Information needs to be given about the child's birth including weight, time, day, any complications or health issues. Also include the name of the hospital, who was present, what happened next? Who cared for the child after his/her birth?

Include comments by the Social Worker on any contact between the child and his or her birth parents and any information about any events that relate to the child around this time. Do not include the child's original surname. The child's original first name would usually be included in the Life Story book, unless there was a clear reason not to in which case it would then go into the Later Life letter.

Talk to the adopters about the letter. When telling the story, try to be balanced about the strengths and the difficulties and acknowledge that possible negative issues around the events leading up to a child's birth and subsequent placement may be difficult to convey. The adopters have to tell this story, and they may need ongoing support from the Post Adoption Support Service to enable them to do this. Acknowledge that we rely on the adopters passing on this information, so we want to involve them. Ask if you can talk about their hopes, fears and feelings at the time of the introductory meetings and placements. Can you include the reason why they wanted to adopt?

Give details of how any agreed contact was decided - whether it is "face to face" or Letter Box. The child needs to know that birth parents and other relatives want to hear about their progress, and that the adoptive parents agreed to the contact arrangements prior to placement.

When you have drafted the letter in consultation with the adopters' Social Worker you should show it to the adopters; they may have extra information that needs to be added. They may also wish to ask for some amendments/different wording. They need to feel comfortable with the content as this will inform the way they help their child to process the letter. Adopters should be reminded that they need to share and build on the information in the child's Life Story book. They should be able to answer the child's questions as they arise, so that by the time the letter is given to the child, there will be no new significant information for the child to process.

In the letter, the birth parents should be called by their first names and the adopters referred to as "your parents" or "mum and dad".

6. How? Write it to the Child

Have a look at the Section 7, Example Letter for an Adopted Child, and then be creative and imaginative.

You can write the letter in sections.

Remember the age at which you want the child to get this information and write it to the child at that age.

Brothers and sisters must have separate letters even when placed together, and this includes twins.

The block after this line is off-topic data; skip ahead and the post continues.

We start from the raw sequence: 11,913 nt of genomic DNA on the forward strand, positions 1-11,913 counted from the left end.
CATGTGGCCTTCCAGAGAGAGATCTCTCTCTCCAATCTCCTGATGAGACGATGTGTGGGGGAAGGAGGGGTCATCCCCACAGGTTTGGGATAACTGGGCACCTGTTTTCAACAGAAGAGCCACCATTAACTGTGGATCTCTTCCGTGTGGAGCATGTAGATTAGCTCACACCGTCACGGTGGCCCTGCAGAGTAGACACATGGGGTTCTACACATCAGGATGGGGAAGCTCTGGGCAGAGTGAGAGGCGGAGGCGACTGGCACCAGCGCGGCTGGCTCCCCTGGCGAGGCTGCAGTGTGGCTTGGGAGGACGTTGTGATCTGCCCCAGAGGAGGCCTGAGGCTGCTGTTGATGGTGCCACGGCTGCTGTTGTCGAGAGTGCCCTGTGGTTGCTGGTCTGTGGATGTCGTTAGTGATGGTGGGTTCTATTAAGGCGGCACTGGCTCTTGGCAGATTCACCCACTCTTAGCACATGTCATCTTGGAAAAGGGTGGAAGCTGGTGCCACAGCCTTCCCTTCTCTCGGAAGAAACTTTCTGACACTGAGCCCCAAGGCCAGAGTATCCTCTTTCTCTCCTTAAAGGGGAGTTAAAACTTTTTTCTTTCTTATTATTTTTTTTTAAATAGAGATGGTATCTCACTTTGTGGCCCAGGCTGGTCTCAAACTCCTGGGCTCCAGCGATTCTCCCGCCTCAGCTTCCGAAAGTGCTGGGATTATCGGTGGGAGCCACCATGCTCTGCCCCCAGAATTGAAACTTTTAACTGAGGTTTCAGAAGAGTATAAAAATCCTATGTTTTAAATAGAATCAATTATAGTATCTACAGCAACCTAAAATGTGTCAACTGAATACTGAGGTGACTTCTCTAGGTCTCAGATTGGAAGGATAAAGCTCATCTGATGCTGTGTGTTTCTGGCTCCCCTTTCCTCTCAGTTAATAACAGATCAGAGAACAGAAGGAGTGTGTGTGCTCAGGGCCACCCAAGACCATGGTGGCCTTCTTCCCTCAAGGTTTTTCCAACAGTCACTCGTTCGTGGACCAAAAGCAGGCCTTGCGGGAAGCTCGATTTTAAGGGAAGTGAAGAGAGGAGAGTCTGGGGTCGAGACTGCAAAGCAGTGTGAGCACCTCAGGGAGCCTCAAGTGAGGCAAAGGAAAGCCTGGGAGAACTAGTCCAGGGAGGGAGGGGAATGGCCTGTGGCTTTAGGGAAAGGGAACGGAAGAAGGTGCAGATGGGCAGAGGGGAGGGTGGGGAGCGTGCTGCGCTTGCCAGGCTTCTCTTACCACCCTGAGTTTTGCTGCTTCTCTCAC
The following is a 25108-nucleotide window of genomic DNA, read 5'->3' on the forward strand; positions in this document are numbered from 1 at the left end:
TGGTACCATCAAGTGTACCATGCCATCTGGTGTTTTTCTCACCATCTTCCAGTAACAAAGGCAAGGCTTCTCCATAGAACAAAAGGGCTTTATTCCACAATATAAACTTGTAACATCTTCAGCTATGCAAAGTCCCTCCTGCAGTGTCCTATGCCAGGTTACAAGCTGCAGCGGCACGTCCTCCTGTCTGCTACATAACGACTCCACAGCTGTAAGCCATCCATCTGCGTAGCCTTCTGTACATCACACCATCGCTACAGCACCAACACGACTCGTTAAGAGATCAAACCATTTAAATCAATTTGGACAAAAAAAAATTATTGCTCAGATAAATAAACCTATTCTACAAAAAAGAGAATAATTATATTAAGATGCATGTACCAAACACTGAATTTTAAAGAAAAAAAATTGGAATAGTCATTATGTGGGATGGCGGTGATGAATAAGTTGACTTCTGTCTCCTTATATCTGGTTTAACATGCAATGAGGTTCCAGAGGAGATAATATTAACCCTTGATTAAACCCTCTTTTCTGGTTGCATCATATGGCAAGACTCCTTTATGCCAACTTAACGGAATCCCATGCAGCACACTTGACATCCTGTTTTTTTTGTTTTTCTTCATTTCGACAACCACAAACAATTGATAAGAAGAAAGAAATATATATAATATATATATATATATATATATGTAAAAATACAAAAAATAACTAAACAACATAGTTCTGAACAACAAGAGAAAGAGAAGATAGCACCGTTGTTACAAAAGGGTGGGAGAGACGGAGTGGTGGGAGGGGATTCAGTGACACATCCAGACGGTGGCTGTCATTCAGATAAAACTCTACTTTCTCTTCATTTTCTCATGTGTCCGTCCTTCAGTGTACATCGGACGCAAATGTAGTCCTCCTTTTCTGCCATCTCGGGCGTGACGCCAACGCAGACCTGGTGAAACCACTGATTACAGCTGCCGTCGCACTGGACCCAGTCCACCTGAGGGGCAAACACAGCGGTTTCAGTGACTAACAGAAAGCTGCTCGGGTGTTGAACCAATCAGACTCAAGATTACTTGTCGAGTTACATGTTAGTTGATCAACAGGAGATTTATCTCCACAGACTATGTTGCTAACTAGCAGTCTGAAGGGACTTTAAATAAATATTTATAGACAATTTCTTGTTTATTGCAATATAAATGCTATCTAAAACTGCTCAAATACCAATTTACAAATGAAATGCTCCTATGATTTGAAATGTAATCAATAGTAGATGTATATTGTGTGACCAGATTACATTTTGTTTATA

You should give the date the Adoption Order was granted, the name of the court, and you could include the names and office bases of all the Social Workers involved, although in each case care should be taken to ensure Social Workers are not exposed to any risk; first names may be preferable rather than full names.

Date and sign the letter. Keep a copy on adoption file and send the letter to the adopters' Social Worker who will give it to the adopters and explain their responsibilities in sharing the information with the child at a later date, i.e. that the information should be made available to the child at a time the adopters consider is appropriate, but before the child's 18th birthday, as at this stage the young person has the right to apply for access to the adoption records, and the information in the Later Life letter will prepare him/her for this.

The adopters should be asked for written confirmation of receipt of the letter and intention to share the information with the child.

7. Example Letter For an Adopted Child

As a general guide the letter should start like this:

I doubt that you will actually remember me, but your parents might have told you something about my involvement with you, before your adoption. I was a Social Worker with this authority in the 'Looked After Team', when you born, when you moved to your foster carers and when you first went to live with your mum and dad. This team was responsible for trying to find permanent substitute families for children who were unable to stay with their birth families. I first met you in your foster home, very shortly after your birth.

You will probably have read your Life Story book many times when you were younger, so you will already know quite a lot about your history and over the years your parents will have been able to share more information with you, and I hope that they have been able to answer most of your questions as they arose. As I knew you, when you were a baby and I met your birth mother and birth father, I also want to tell you something of my memories of them and of you and about what happened before you came to live with your mum and dad.

(And end with)

I think that you would have already known most of the information in this letter, but seeing some of this written down may still have been difficult for you to read and you may now have some more questions. Your parents may be able to answer any other questions you may have, or you may find it helpful to talk to someone outside of your family. There will be an Adoption Support Service in this authority, and you can contact this service at any time in the future if you would like to find out more about any of this information, or you could contact your local Adoption Service. After the age of 18, you could also ask for access to your adoption records. If this is something you would like to do before you are 18 years old, then you will need to discuss this with your adoptive parents first.

As I finish this letter, you are still only 3 years old and I can't help wondering what you will look like by the time you read this. I imagine you are a tall, fine young man and you may even still have those thick dark curls. I have often thought about you over the years, and I hope that all has gone well for you and that you have had a happy and secure childhood.

I wish you the very best for your future.

Example 1 - Joy Rees Letter

Click here to view the Example of a Later Life Letter.